From the St. Petersburg Times
TALLAHASSEE — Palace intrigue surrounds Rick Scott as he prepares to take control of the governor's office.
A virtual unknown when he announced his campaign in April, Scott has established few relationships in the state's political circles since winning the election.
"I will always have more in common with you than with any politician," the governor-elect said in a private speech to the state's business leaders Thursday.
Scott is soliciting cash for his inauguration from special interests and "Tallahassee insiders" he eschewed on the campaign trail, offering them VIP treatment in return for $25,000 contributions. He also wants them to pay for a "jobs tour" being planned for December.
But Scott was 3,000 miles away when the Legislature was sworn in last week and has taken few questions from Florida media since his victory speech. Few lobbyists know him, prompting jokes about where they can find his campaign bumper stickers.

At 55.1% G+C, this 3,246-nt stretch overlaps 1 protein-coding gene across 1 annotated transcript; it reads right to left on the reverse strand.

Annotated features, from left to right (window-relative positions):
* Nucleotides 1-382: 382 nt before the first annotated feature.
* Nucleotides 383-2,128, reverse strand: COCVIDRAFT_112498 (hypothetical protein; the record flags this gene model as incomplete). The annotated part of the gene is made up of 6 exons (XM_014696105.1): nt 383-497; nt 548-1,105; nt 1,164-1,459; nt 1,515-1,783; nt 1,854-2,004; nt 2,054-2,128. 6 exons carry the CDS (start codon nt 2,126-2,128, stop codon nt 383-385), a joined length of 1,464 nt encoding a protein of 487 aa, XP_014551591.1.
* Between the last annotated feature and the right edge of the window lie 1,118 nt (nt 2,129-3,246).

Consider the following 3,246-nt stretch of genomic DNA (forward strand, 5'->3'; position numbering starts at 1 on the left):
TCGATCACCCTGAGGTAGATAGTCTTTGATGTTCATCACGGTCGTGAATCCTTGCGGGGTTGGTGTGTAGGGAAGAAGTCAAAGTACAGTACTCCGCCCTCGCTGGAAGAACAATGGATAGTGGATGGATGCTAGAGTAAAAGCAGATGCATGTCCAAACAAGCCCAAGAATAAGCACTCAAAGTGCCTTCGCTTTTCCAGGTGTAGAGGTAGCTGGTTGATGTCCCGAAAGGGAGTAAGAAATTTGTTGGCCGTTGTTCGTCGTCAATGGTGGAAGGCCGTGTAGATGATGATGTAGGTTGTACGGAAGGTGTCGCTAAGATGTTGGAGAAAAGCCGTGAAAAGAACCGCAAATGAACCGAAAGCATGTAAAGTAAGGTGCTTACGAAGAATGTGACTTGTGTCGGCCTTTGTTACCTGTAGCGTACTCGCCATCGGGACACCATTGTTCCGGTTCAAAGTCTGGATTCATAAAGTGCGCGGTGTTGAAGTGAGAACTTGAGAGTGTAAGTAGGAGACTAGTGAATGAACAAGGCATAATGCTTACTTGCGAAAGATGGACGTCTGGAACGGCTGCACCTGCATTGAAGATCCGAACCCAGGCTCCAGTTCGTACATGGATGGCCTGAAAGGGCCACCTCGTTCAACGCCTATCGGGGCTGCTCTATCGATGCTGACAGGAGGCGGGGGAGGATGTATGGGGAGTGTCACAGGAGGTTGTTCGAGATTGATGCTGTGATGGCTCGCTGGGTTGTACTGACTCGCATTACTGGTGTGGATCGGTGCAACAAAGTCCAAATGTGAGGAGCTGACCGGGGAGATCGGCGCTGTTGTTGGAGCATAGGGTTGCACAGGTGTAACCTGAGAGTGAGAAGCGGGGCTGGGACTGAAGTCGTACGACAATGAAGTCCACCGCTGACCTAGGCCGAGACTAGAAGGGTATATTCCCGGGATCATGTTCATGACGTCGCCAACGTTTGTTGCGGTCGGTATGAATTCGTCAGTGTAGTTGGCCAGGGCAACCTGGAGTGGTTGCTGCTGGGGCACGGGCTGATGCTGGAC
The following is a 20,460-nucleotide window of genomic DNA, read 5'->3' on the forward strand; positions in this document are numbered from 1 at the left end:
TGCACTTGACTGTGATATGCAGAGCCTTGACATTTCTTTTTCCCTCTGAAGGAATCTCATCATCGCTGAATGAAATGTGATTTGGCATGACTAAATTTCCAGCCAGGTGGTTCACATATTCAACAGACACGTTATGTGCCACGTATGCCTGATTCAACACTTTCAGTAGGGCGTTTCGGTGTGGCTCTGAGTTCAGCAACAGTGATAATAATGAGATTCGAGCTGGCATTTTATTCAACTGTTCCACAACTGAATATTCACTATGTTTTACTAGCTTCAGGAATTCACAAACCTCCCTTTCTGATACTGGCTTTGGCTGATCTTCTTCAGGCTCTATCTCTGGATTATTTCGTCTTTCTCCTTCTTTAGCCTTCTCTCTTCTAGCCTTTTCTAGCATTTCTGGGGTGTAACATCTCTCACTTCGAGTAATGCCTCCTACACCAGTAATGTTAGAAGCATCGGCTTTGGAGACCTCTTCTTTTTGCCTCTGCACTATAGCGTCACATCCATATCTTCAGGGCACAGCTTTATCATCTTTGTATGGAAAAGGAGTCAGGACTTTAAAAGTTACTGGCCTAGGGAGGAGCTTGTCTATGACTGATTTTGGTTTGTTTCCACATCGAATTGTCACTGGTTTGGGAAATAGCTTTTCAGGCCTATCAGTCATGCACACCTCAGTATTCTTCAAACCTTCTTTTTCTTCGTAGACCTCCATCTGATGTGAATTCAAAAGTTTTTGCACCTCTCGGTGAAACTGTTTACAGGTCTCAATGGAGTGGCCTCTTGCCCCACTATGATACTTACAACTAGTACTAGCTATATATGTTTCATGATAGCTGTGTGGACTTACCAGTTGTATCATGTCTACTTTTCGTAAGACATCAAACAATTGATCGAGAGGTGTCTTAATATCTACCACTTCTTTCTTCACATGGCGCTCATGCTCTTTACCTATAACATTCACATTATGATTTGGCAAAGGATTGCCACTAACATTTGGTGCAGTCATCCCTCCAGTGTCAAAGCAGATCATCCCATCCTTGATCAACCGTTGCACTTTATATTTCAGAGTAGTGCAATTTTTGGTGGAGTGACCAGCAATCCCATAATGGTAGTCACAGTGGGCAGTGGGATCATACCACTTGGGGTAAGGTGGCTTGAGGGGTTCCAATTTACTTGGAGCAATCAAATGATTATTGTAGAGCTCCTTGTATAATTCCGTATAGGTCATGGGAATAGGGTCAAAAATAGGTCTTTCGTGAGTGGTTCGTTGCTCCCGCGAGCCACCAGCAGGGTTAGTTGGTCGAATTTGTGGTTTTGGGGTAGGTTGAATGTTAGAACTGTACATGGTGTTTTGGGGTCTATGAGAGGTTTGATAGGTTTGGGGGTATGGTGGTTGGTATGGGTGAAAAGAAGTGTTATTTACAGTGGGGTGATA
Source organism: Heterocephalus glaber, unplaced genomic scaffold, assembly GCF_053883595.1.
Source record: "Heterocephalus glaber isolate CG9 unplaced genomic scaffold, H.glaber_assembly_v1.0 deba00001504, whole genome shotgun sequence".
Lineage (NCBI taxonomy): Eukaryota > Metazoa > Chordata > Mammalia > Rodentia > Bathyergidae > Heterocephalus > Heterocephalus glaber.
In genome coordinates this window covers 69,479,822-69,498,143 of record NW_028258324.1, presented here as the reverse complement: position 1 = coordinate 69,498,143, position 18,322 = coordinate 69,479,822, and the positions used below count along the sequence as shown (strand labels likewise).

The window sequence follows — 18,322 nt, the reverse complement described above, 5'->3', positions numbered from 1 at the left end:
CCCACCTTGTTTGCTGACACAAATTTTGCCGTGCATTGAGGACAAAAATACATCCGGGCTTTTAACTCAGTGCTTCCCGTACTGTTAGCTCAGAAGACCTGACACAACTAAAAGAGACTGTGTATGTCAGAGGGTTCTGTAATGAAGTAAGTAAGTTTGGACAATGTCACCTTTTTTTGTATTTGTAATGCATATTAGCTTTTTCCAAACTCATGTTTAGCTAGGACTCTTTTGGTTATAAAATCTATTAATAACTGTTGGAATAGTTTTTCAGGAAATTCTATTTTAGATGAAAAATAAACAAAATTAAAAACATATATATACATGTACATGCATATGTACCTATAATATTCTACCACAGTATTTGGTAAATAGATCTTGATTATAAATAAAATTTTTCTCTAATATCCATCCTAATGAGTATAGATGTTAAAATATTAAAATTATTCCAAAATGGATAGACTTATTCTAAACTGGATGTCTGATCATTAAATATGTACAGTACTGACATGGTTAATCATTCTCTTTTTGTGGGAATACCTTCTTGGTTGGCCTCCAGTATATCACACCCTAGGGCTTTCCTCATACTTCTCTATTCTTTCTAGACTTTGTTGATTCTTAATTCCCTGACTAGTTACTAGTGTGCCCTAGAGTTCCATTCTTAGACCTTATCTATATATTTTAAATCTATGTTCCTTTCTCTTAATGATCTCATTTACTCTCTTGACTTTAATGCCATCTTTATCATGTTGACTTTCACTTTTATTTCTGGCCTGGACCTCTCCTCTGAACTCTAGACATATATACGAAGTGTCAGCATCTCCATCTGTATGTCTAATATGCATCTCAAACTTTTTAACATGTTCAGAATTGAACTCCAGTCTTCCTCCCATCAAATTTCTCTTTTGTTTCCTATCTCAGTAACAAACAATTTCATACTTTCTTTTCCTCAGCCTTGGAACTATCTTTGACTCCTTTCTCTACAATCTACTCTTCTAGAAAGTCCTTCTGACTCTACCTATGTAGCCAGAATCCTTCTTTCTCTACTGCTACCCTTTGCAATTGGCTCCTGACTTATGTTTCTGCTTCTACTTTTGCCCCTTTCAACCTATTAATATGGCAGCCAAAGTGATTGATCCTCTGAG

"He's going to keep Tallahassee on its toes," said Enu Mainigi, a Washington lawyer heading Scott's transition team.
Despite the tight lid, a picture is starting to emerge of what Scott's administration might look like.
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To turn his campaign promises into state policy, Scott has assembled an 86-member transition team with more appointments to come.
He has hired a New York-based search firm, the Gerson Group, to help find agency heads and directors with private-sector experience.
Scott packed his budget transition team with conservative economists and recruited loyalists from his former hospital chain to help streamline the state's health care spending.
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